By Kainoelani Lee
By Kainoelani Lee
Rabat – Iraqi forces have begun an attack on Falluja, a city held by the so-called Islamic State (ISIS), longer than any other city in Iraq or Syria, Prime Minister Haider al-Abadi said in a televised speech on Monday, according to the New York Times.
“Today we will tear down the black flags of the strangers who have kidnapped this city,” Mr. Abadi, referring to the flags of the Islamic State that have been flying in Falluja for more than two years.
For months, Iraqi forces have continued firing mortar and artillery rounds at Falluja.
Abadi and other Iraqi leaders have made constant bold statements indicating new military offensives, in effort to stall on the ground, but the new decision to attack Falluja has signaled a change in strategy for the Iraqi government.
The United Nations said it has stockpiled supplies in Baghdad in the event of a new displacement crisis, and that only 80 families had been able to leave Falluja since the fighting has intensified there. Some civilians have even died trying to leave the city, according to the United Nations.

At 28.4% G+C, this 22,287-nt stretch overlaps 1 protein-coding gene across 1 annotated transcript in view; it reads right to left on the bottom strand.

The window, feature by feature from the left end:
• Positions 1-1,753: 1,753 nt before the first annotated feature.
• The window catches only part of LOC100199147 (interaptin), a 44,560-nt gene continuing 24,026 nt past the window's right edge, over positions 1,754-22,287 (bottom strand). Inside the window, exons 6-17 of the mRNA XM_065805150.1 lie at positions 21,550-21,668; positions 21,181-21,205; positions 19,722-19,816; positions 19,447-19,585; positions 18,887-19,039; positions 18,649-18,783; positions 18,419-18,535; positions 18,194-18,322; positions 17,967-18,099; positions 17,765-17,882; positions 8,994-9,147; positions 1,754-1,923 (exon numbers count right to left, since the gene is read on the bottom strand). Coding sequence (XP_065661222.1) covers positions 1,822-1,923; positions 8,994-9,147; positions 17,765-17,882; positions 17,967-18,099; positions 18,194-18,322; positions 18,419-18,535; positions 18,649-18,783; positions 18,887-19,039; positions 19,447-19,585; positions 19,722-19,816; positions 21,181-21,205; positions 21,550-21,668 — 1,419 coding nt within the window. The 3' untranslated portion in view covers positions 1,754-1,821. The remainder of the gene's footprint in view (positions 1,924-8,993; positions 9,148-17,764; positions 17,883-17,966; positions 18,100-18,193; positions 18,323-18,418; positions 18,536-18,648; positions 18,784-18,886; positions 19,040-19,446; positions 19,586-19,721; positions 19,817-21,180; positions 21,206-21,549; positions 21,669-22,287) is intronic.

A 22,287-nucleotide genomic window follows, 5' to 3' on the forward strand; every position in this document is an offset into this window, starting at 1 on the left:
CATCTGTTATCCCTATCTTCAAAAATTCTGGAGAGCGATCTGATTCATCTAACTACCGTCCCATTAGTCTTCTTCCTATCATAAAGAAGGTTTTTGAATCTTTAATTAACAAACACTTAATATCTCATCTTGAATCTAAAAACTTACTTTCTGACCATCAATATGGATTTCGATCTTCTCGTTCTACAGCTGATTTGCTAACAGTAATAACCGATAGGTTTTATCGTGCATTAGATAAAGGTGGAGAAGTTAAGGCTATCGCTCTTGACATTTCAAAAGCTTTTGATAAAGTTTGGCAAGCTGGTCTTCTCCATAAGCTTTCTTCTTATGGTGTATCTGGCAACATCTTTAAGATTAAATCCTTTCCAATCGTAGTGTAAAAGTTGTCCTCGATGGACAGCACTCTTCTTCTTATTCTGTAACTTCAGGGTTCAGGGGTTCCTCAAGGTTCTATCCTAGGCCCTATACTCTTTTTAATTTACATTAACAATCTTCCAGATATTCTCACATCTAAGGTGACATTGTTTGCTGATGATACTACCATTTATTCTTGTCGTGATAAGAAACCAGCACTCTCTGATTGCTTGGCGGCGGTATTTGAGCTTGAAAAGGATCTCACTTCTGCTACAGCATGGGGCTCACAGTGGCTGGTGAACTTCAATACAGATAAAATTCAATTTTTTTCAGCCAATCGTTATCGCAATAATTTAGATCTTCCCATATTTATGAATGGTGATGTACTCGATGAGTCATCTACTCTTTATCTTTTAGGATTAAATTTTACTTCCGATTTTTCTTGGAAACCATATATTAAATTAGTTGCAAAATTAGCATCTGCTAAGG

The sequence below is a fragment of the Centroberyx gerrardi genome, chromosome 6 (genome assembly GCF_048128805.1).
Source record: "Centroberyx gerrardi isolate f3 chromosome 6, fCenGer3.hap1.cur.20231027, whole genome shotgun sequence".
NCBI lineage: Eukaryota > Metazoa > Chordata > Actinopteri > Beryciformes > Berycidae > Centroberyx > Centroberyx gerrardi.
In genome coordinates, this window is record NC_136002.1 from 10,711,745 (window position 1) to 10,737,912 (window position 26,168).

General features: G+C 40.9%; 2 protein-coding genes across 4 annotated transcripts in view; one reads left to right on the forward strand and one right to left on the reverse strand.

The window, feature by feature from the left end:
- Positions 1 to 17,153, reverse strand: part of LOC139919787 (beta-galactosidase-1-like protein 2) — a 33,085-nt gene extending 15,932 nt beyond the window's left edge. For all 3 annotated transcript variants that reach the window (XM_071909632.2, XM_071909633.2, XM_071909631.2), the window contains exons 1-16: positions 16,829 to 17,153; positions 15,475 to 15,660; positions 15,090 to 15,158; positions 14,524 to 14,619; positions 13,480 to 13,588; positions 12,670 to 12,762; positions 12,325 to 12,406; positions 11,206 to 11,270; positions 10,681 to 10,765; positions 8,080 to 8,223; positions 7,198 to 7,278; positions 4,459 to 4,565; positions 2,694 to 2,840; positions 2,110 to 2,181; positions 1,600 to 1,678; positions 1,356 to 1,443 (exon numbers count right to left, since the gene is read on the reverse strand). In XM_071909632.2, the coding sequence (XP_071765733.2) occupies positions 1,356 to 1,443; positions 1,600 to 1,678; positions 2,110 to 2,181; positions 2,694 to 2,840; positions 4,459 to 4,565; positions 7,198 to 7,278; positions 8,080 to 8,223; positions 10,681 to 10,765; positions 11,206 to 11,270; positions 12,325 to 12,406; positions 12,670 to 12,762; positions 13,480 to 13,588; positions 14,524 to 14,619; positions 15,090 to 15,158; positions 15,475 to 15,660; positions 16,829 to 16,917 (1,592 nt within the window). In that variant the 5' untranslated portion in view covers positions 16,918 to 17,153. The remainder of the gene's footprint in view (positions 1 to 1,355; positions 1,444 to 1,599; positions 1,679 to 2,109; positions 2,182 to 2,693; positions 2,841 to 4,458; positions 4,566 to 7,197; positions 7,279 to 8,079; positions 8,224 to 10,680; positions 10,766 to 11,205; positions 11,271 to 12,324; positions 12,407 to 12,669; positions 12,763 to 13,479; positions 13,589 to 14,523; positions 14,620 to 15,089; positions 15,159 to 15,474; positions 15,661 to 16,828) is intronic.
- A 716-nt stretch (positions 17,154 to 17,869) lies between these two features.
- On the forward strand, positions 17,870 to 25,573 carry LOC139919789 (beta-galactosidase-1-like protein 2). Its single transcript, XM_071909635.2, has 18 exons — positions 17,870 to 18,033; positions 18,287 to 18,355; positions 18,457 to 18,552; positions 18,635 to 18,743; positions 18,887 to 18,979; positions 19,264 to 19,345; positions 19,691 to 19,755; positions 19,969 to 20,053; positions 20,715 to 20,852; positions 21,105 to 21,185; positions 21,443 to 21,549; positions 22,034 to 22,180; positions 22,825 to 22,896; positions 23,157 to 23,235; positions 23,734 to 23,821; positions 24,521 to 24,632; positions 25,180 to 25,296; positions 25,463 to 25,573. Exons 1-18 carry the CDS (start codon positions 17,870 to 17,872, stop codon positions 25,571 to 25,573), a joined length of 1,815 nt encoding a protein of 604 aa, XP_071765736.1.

The city has been held since 2014 by the Islamic State, also known as ISIS or ISIL. It is believed that the Islamic State will stay and fight the Iraqi forces in Falluja, unlike in other cities such as Tikrit and Ramadi, where Iraqi security forced closing in caused the Islamic State to flee.
American officials have urged the Iraqis to stop trying to take back Falluja, but instead, try to focus on other targets, like Mosul, which is one of the country’s largest cities that has been held by the Islamic State since June 2014.
In the past, Iraqi forces have made progress in freeing territory held by the Islamic State, and have been backed by American and coalition airstrikes.
“The moment has come to liberate a city in the land of Iraq,” the Iraqi military said in a statement, “the land that will never accept humiliation because the people of this country have determined to end the darkness of terrorism of ISIS criminal gangs.”